# Name: Daniel Bernard Team Members: Benjamen Strobel and Jack

## Transcription

Name: Daniel Bernard Team Members: Benjamen Strobel and Jack
```Name: Daniel Bernard
Team Members: Benjamen Strobel and Jack Ladwig
ECE 2212
Lab #01 RC Circuits-Frequency and Time Domain Response Measurements
Due: February 2, 2012
Lab Coordinator: Stan Burns
Lab TA: Sukriti Subedi
Abstract:
This lab covers the creation of circuits on a breadboard, and their simulation in PSpice.
Calculations and data values were found or calculated from the oscilloscope or through analysis
of the PSpice circuit. Doing this allowed for better understanding of time and frequency domain
graphing and measurements using the instruments available to us. The numerous measurements
we recorded let us test out settings in both AC Sweep and Transient Analysis. The first time
domain response circuit was designed as an integrator circuit. This meant that if a square wave
was input to the circuit, the output wave would be triangular, and if a triangular wave was input,
a wave similar to a sine wave would be output. The second frequency domain response circuit
was a low pass filter.
Introduction:
This lab covers operation of an oscilloscope, function generator, power supply, and PSpice in order to simulate a
series of time domain response RC circuits. This also covers AC Sweep and Transient Analysis in PSpice.
Background:
In this lab we apply our knowledge of calculations for time constant, 𝜏, rise time, fall time, corner frequency, voltage
gain and signal phase.
Procedure:
Time domain response (integrator):
Simulate the circuit in Figure 1 below on both a breadboard, and in PSpice.
Drive the circuit with a 2 Volts peak-to-peak square wave, and adjust the frequency so that the curvature of the wave
can be seen.
Calculate corner frequency by measuring the time constant, 𝜏 at 𝑡63% , and comparing it to the calculation for 𝜏 = 𝑅𝐶.
Measure rise time by doing 𝑡𝑟 = 𝑡90% − 𝑡10% = 2.2𝑡
Then apply a triangular wave, and recalculate the previous values.
Frequency domain response (low-pass filter):
Using the same circuit from Figure 1, starting with an input frequency of 𝑓 = 100𝐻𝑧, measure the input voltage,
magnitude of gain, corner frequency, and phase shift.
Plot voltage gain as a function of frequency in dB from frequency ranges 100𝐻𝑧 ≤ 𝑓 ≤ 30𝑘𝐻𝑧.
Time domain response (differentiator)
Construct the circuit below in Figure 2 on both a breadboard and in PSpice.
Drive the circuit with a 2 Volt peak-to-peak, square wave, adjusting frequency so you can see the curvature of the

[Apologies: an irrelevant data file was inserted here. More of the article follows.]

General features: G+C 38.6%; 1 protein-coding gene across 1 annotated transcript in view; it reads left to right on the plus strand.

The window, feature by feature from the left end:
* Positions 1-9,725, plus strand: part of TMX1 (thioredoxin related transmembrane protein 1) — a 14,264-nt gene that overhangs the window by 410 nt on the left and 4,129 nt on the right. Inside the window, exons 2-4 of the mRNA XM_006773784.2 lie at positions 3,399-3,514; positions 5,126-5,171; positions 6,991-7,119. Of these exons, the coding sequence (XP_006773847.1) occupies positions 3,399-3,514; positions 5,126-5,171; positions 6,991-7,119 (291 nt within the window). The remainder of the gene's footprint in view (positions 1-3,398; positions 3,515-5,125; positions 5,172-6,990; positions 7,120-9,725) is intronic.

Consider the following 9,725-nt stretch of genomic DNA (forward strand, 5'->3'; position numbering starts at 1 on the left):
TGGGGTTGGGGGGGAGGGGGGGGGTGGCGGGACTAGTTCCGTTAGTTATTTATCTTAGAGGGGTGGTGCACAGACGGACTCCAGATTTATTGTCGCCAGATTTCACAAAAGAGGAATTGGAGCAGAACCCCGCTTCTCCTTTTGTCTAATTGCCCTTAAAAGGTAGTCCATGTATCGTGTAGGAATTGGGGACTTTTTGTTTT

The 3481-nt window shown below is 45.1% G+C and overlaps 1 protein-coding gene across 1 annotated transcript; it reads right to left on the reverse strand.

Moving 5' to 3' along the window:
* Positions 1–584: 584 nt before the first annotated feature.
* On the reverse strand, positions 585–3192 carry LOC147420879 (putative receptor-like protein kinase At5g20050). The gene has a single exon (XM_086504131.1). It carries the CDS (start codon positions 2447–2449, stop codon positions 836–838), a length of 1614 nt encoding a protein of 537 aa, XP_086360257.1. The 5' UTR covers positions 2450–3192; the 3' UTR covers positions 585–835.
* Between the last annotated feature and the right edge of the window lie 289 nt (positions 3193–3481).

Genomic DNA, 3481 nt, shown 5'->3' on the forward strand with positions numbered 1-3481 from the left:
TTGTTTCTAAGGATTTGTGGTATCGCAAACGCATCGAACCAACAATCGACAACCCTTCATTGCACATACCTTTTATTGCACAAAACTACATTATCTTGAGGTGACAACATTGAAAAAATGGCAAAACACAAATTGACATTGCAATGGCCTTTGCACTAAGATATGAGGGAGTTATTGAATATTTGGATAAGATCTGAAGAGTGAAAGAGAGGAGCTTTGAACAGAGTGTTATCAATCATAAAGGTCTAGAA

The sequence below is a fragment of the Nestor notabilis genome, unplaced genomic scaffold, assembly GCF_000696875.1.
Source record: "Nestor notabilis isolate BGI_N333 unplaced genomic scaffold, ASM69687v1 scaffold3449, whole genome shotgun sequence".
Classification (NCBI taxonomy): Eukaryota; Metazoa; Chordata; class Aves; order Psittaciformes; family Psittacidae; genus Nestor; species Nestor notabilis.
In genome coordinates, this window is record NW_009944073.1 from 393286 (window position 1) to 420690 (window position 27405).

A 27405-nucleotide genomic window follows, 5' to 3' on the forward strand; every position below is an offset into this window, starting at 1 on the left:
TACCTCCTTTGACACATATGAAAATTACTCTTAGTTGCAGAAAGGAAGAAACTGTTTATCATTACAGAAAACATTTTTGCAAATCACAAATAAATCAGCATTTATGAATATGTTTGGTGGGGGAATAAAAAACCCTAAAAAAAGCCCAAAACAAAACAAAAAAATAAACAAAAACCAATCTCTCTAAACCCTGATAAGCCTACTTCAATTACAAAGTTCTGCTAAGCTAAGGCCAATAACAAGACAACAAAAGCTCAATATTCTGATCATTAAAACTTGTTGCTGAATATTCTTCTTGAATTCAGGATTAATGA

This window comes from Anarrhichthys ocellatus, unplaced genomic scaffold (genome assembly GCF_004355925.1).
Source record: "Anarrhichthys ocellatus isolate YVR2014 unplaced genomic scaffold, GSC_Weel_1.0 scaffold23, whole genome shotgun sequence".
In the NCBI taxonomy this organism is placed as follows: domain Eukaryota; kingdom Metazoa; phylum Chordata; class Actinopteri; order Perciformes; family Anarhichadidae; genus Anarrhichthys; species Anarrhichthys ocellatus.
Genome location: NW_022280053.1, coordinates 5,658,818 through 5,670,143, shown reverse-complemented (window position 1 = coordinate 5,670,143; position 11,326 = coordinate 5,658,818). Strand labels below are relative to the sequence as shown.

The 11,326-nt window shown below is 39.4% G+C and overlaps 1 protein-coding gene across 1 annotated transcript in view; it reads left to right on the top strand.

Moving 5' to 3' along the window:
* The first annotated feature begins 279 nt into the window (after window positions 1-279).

falling and rising.
Measure 𝑡37% and the fall time, = 𝑡10% − 𝑡90% = 2.2𝑡.
Frequency domain response:
Measure the high frequency gain and phase shift (𝑓 > 30𝑘𝐻𝑧).
Measure the gain and phase shift at low frequencies as well.
Vary frequencies from 30𝐻𝑧 ≤ 𝑓 ≤ 30𝑘𝐻𝑧.
Composite RC Circuit Frequency Response
Construct the circuit below in Figure 3 Revised, adjusting frequency so that you can see the key features.
Measure voltage gain and phase shift as a function of frequency of the circuit.
Measurements and Analysis of Results:
Time domain response (integrator):
𝑡63% = 100𝜇𝑠
𝜏 ≈ 𝑡63%
Frequency domain response (low-pass filter):
Simulated:
𝑡𝑟 = 2.2𝜏 = 2.2 ∗ 104.55𝜇𝑠 = 230𝜇𝑠
𝑡63% = 100𝜇𝑠
𝜏 ≈ 𝑡63%
PSpice:
𝜏 = 101𝜇𝑠, 𝑡𝑟 = 222𝜇𝑠
The actual resistance and capacitance may be off in the
actual circuit.
Time domain response (differentiator)
PSpice and the oscilloscope showed similar data, with the
capacitor charging and discharging as it jumped between high
and low levels of voltage.
𝐴𝑚𝑝𝑙𝑖𝑡𝑢𝑑𝑒 = 3.42𝑉
𝑡63% = 2.15𝑉,
98𝜇𝑠,
𝑃𝑆𝑝𝑖𝑐𝑒
𝑡63% = 2.14𝑉,
88𝜇𝑠,
𝑂𝑠𝑐𝑖𝑙𝑙𝑜𝑠𝑐𝑜𝑝𝑒
Frequency domain response:
2.8988 ∗ 0.63 = 1.826𝑉 𝑎𝑡 203.257 𝜇𝑠 = 𝑡63%
Op.
Ip.
Ip/Op (dB) Phase °
Freq. (Hz)
4.16
4.25
1.02
-9
100
4.04
4.28
1
-16.81
500
3.56
4.2
1.18
-34.65
1k
1.3
4.28
3.29
-72.77
5k
0.72
4.28
5.94
-80.05
10k
0.468
4.28
9.15
-85.01
15k
0.36
4.28
11.89
-86.5
20k
0.288
4.28
14.86
-88.24
25k
0.24
4.28
17.8
-88.21
30k
The created and simulated circuits match. There is similar
shaping on the curves going up and down as the capacitor
charges and discharges.
4.00 ∗ .37 = 1.48𝑉 𝑎𝑡 99.5𝜇𝑠 = 𝑡37% 𝑃𝑆𝑝𝑖𝑐𝑒
4.24 ∗ .37 = 1.57𝑉 𝑎𝑡 93.6𝜇𝑠 = 𝑡37% 𝑂𝑠𝑐𝑖𝑙𝑙𝑜𝑠𝑐𝑜𝑝𝑒
Composite RC Circuit Frequency Response
Ip.
Op.
Ip/Op
Phase °
(dB)
4.28
4.2
1.02
3.095
Freq.
(Hz)
45k
4.28
4.24
1.01
1.77
50k
4.28
4.28
1
1.01
60k
4.28
4.2
1.02
4.5
30k
4.28
4.16
1.03
9.7
10k
4.28
2.24
1.91
57
1k
4.28
1.27
3.37
73.55
500
4.28
0.33
12.97
158
100
Summary and Conclusion:
Overall this lab was simple in concept, but hard to follow. Not knowing or
understanding the voltage sources available to us, or how to use them really
put a lot of extra time into experimenting with how to make things work the
best. There could have been a better use of time, such as a more in depth
analysis, and instead having a class lecture on how to synthesize what
would be coming up in the lab, or have more in depth instructions written
out for the lab. My personal opinion is that the lab tutorial was lacking only
in how to use some of the analysis features (things like Phase measurements,
and dB readings were not taught until after we had the lab). Coverage of
different voltage sources would have been helpful in ECE 2006, and
analysis coverage could be more in depth a lecture before the first lab.
Despite that, I feel like I have a much better grasp now of how to use the
features of PSpice, and most applications should easier to complete from
here on out.
Once we knew which voltage sources were appropriate to use to
generate a specific type of wave, we were able to simulate what was
necessary.
This lab also gave a much stronger understanding of gain and
how a signal could become out of phase depending on the
circuit configuration.
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